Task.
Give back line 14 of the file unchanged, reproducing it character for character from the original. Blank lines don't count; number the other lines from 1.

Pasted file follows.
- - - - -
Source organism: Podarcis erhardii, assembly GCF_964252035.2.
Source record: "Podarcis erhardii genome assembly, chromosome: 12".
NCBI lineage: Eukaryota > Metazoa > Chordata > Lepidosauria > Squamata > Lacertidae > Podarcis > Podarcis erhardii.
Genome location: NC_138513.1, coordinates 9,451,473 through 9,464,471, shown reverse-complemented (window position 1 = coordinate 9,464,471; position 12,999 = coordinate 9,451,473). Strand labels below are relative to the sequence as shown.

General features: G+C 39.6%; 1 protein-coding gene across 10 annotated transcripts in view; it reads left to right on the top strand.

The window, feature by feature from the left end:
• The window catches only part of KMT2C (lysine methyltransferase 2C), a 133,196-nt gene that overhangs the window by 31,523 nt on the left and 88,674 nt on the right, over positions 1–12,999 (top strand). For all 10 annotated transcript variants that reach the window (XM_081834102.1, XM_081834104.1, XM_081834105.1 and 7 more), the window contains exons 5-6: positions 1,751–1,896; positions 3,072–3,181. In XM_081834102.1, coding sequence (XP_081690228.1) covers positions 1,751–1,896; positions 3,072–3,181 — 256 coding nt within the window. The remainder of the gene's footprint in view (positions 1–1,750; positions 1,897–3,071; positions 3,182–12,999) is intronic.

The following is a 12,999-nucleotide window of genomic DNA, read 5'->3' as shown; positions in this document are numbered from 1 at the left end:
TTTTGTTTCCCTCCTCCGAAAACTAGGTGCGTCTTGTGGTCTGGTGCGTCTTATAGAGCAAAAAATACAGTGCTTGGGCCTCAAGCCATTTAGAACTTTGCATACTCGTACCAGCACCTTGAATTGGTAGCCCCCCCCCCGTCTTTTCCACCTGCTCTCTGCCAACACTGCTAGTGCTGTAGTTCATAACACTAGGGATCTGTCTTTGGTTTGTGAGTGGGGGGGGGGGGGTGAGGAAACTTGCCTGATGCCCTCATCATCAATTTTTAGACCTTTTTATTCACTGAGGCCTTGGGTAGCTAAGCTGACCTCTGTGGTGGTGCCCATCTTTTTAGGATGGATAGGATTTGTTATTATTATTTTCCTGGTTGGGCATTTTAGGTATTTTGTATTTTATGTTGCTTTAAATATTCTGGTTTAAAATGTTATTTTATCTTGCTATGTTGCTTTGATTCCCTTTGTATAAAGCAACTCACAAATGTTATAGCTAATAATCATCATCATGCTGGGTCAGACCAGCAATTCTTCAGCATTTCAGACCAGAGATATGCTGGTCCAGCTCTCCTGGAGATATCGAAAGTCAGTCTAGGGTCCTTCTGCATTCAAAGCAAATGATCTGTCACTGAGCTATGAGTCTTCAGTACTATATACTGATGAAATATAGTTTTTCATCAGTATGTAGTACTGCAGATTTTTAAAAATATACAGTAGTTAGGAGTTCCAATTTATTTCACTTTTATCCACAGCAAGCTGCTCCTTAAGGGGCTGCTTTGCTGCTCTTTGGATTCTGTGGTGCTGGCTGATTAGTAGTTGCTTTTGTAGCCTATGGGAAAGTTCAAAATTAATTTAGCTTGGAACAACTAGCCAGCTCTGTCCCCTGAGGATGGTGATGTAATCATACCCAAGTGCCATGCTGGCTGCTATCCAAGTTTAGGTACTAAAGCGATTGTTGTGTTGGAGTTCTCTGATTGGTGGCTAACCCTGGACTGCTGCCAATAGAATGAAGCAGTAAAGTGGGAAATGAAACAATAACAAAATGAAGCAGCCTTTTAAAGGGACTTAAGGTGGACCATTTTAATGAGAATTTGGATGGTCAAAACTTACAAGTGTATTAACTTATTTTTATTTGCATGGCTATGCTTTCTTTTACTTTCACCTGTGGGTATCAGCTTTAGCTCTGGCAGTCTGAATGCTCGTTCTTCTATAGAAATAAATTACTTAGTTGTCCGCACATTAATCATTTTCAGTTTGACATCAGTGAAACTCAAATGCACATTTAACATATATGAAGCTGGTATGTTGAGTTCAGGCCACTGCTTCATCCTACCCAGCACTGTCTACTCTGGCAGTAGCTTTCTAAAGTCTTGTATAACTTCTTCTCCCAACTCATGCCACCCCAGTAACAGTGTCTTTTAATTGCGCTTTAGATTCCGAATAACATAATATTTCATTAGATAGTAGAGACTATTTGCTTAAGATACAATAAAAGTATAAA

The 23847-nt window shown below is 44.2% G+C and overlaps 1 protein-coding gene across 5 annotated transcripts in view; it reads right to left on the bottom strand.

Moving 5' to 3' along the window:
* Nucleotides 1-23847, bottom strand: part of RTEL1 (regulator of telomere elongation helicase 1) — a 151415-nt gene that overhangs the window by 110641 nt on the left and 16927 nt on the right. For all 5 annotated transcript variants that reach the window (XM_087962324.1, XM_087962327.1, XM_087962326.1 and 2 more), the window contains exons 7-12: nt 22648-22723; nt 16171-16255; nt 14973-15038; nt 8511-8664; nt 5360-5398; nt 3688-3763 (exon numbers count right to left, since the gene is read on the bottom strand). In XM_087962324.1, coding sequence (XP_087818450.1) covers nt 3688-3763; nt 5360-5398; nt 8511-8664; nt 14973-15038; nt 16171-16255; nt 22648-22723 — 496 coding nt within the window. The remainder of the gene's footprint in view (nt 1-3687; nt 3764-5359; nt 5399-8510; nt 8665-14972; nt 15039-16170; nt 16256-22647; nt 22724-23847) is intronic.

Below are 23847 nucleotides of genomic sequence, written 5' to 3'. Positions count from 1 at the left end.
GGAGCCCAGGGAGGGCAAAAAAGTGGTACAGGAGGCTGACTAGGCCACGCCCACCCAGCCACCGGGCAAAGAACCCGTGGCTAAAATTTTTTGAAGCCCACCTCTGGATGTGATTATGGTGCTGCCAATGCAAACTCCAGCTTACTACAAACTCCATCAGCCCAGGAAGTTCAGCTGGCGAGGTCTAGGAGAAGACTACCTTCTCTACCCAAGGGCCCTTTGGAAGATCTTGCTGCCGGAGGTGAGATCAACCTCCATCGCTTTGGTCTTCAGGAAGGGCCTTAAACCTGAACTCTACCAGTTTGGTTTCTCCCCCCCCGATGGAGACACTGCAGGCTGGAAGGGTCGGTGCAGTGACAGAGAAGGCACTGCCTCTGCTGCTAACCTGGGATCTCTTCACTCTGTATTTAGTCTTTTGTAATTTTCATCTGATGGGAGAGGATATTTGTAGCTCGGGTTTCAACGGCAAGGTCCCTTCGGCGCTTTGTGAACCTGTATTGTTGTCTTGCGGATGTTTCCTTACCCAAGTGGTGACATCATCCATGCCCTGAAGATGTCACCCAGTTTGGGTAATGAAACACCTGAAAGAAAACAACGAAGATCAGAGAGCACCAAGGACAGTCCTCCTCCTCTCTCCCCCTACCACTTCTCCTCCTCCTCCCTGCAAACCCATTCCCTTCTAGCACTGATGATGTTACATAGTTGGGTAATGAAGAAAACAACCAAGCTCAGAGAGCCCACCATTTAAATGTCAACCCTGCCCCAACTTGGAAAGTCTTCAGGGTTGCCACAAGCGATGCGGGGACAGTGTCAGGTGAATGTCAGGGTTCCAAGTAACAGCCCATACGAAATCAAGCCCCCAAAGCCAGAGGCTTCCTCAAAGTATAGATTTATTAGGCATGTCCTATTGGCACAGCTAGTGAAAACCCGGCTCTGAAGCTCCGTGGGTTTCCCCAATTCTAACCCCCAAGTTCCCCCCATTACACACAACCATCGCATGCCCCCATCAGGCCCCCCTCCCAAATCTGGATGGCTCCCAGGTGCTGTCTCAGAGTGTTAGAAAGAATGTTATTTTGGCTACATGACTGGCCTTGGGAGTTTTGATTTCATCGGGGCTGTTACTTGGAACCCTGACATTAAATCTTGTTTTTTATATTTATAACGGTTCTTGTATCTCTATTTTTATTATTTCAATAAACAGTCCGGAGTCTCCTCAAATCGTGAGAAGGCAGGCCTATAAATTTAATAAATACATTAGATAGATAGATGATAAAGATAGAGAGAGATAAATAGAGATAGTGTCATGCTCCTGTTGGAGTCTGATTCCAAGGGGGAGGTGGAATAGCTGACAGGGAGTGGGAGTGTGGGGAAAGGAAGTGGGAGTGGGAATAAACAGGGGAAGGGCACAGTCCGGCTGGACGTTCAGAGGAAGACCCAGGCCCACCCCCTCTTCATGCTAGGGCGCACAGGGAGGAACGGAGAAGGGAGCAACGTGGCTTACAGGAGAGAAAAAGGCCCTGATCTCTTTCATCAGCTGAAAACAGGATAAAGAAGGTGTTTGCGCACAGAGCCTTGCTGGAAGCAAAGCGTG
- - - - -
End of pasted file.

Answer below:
GGAGCCCAGGGAGGGCAAAAAAGTGGTACAGGAGGCTGACTAGGCCACGCCCACCCAGCCACCGGGCAAAGAACCCGTGGCTAAAATTTTTTGAAGCCCACCTCTGGATGTGATTATGGTGCTGCCAATGCAAACTCCAGCTTACTACAAACTCCATCAGCCCAGGAAGTTCAGCTGGCGAGGTCTAGGAGAAGACTACCTTCTCTACCCAAGGGCCCTTTGGAAGATCTTGCTGCCGGAGGTGAGATCAACCTCCATCGCTTTGGTCTTCAGGAAGGGCCTTAAACCTGAACTCTACCAGTTTGGTTTCTCCCCCCCCGATGGAGACACTGCAGGCTGGAAGGGTCGGTGCAGTGACAGAGAAGGCACTGCCTCTGCTGCTAACCTGGGATCTCTTCACTCTGTATTTAGTCTTTTGTAATTTTCATCTGATGGGAGAGGATATTTGTAGCTCGGGTTTCAACGGCAAGGTCCCTTCGGCGCTTTGTGAACCTGTATTGTTGTCTTGCGGATGTTTCCTTACCCAAGTGGTGACATCATCCATGCCCTGAAGATGTCACCCAGTTTGGGTAATGAAACACCTGAAAGAAAACAACGAAGATCAGAGAGCACCAAGGACAGTCCTCCTCCTCTCTCCCCCTACCACTTCTCCTCCTCCTCCCTGCAAACCCATTCCCTTCTAGCACTGATGATGTTACATAGTTGGGTAATGAAGAAAACAACCAAGCTCAGAGAGCCCACCATTTAAATGTCAACCCTGCCCCAACTTGGAAAGTCTTCAGGGTTGCCACAAGCGATGCGGGGACAGTGTCAGGTGAATGTCAGGGTTCCAAGTAACAGCCCATACGAAATCAAGCCCCCAAAGCCAGAGGCTTCCTCAAAGTATAGATTTATTAGGCATGTCCTATTGGCACAGCTAGTGAAAACCCGGCTCTGAAGCTCCGTGGGTTTCCCCAATTCTAACCCCCAAGTTCCCCCCATTACACACAACCATCGCATGCCCCCATCAGGCCCCCCTCCCAAATCTGGATGGCTCCCAGGTGCTGTCTCAGAGTGTTAGAAAGAATGTTATTTTGGCTACATGACTGGCCTTGGGAGTTTTGATTTCATCGGGGCTGTTACTTGGAACCCTGACATTAAATCTTGTTTTTTATATTTATAACGGTTCTTGTATCTCTATTTTTATTATTTCAATAAACAGTCCGGAGTCTCCTCAAATCGTGAGAAGGCAGGCCTATAAATTTAATAAATACATTAGATAGATAGATGATAAAGATAGAGAGAGATAAATAGAGATAGTGTCATGCTCCTGTTGGAGTCTGATTCCAAGGGGGAGGTGGAATAGCTGACAGGGAGTGGGAGTGTGGGGAAAGGAAGTGGGAGTGGGAATAAACAGGGGAAGGGCACAGTCCGGCTGGACGTTCAGAGGAAGACCCAGGCCCACCCCCTCTTCATGCTAGGGCGCACAGGGAGGAACGGAGAAGGGAGCAACGTGGCTTACAGGAGAGAAAAAGGCCCTGATCTCTTTCATCAGCTGAAAACAGGATAAAGAAGGTGTTTGCGCACAGAGCCTTGCTGGAAGCAAAGCGTG